Smaller-than-usual cuts are growing in popularity with small families, singles, shoppers on a budget and calorie-watching consumers looking for easy ways to control portion sizes.
The small meat cuts trend has been bolstered by a new program of the National Cattlemen’s Beef Association that focuses on innovative cutting techniques and marketing strategies, with the goal of increasing retail grocery store sales. Teaching butchers new methods of processing beef to create small filets and roasts is a key element of the program.
“Larger carcass sizes, an abundance of middle meat cuts and consumers’ increasing interest in portion control prompted us to research and identify ways we could help retailers capitalize on these trends,” said Jim Henger, senior executive director of channel marketing for the National Cattlemen’s Beef Association, which is a contractor to the Beef Checkoff Program.
Ronnie Anderson, president of the Louisiana Farm Bureau and himself a rancher in East Feliciana Parish, said the trend not only reflects a dietary trend, but one occurring in the cattle industry as well.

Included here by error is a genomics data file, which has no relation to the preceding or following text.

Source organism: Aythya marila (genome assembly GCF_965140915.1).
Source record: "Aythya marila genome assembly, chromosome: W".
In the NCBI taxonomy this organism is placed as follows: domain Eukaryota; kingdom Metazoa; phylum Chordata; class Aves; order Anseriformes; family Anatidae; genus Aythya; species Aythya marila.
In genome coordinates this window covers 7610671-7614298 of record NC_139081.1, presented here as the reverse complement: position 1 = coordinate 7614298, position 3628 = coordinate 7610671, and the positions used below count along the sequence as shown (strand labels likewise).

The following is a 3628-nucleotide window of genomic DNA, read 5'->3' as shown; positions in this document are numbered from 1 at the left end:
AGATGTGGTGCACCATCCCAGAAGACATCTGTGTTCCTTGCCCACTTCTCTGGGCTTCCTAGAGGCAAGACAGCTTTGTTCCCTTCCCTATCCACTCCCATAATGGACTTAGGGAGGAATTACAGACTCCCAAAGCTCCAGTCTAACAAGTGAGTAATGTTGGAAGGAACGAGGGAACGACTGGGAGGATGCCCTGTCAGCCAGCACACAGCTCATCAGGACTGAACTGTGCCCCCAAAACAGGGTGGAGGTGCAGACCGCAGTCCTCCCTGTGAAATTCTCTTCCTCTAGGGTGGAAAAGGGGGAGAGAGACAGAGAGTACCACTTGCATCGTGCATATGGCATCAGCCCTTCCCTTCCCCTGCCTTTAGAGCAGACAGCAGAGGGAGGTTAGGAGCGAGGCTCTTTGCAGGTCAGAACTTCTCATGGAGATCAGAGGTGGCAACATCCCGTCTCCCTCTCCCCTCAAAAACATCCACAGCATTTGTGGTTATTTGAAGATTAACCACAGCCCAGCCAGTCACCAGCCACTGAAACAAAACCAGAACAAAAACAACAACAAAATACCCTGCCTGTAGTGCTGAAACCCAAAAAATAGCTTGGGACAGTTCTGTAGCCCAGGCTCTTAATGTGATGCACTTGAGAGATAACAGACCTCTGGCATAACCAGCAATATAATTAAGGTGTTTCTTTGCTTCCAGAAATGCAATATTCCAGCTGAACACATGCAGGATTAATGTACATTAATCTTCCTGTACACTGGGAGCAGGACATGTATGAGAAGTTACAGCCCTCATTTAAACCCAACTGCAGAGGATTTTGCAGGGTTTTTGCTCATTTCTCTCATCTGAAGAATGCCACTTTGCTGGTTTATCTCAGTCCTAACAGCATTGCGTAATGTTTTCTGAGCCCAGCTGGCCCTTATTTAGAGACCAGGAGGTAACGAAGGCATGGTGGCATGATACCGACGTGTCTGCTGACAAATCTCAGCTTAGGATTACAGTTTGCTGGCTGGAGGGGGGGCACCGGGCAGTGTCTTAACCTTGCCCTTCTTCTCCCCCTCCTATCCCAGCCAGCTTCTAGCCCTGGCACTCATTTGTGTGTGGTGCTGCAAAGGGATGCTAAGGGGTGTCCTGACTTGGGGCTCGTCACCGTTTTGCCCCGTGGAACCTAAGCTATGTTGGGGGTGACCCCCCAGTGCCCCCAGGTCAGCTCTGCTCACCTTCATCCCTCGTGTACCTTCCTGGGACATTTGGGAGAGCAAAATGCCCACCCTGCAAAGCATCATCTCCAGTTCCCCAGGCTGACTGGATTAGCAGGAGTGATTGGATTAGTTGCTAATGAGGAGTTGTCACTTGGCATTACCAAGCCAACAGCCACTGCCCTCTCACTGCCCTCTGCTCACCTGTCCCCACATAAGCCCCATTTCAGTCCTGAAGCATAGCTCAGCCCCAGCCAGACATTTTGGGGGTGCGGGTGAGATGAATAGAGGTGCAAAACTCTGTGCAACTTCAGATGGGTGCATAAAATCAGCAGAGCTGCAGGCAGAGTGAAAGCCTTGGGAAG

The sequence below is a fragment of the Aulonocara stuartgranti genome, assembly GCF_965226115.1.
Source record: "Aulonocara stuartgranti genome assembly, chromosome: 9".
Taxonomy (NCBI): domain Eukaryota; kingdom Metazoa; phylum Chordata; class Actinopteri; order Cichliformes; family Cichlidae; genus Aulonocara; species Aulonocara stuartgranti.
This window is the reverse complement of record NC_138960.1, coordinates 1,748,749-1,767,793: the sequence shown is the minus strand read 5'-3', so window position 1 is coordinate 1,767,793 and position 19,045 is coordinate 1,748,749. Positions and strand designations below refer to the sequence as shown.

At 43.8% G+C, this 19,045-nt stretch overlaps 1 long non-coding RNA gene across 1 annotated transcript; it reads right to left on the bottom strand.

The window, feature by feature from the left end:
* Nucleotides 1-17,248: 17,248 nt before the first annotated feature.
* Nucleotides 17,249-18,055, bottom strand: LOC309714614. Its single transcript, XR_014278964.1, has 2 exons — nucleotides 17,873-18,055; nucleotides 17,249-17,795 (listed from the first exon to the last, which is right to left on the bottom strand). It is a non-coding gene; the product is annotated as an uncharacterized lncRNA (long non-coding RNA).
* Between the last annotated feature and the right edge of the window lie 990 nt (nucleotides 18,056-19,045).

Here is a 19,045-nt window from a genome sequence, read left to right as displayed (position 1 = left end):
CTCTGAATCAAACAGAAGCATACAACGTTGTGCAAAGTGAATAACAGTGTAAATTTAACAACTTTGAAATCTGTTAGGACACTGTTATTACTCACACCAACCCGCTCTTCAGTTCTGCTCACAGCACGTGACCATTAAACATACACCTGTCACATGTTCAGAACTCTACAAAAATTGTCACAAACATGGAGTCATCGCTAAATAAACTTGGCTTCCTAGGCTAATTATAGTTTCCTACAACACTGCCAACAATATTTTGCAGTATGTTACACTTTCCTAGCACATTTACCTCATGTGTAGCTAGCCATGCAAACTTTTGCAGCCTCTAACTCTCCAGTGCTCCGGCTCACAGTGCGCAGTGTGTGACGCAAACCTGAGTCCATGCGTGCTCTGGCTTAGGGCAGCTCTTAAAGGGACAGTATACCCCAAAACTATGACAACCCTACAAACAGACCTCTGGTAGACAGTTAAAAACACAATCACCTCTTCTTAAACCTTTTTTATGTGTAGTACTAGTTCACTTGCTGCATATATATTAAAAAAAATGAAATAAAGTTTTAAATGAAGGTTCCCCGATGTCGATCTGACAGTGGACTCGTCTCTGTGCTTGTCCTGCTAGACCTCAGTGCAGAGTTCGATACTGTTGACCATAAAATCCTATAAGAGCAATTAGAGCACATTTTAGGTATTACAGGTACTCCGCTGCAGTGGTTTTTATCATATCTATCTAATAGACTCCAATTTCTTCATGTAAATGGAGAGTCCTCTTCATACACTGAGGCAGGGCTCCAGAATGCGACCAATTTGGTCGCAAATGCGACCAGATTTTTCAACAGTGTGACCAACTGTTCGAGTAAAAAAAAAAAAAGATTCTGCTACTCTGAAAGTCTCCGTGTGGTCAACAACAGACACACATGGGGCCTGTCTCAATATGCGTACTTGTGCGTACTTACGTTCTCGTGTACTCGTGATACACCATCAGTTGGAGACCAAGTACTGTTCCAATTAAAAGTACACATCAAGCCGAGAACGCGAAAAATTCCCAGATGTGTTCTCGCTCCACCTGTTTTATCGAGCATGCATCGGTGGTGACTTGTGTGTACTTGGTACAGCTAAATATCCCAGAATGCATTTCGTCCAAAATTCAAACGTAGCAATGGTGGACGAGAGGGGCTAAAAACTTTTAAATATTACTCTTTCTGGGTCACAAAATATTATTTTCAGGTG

“Prices for beef have climbed higher over the last few years and will continue to climb this year,” Anderson said. “The higher prices haven’t slowed down demand much and we have fewer cattle these days than two years ago. Restaurants and grocery stores are having a harder time finding suppliers no matter what the price as well.”
Top Sirloin Filet Boneless, Ribeye Filet Boneless, Ribeye Cap Steak Boneless, Top Loin Filet Boneless, Top Sirloin Cap Steak Boneless, Top Loin Petite Roast Boneless, Ribeye Petite Roast Boneless and Top Sirloin Petite Roast Boneless are new, smaller beef cuts consumers may see in the meat case under the “Simply Beef” brand.
Most of the cuts meet federal nutrition guidelines for lean beef, with little fat and waste and fans have described the new steak cuts as lean and more flavorful than Filet Mignon, with the added benefit of being less expensive per package.
The small cuts trend could benefit producers by significantly boosting retail beef sales overall, because consumers who previously avoided buying large cuts of meat are now making purchases, according to Henger. An earlier NCBA program for retailers, which introduced new chuck cuts such as the Flat Iron Steak and the Denver cut to the marketplace, increased the value of each head of beef sold by $50 to $75.
BeefItsWhatsForDinner.com has more information including beef recipes and preparation tips.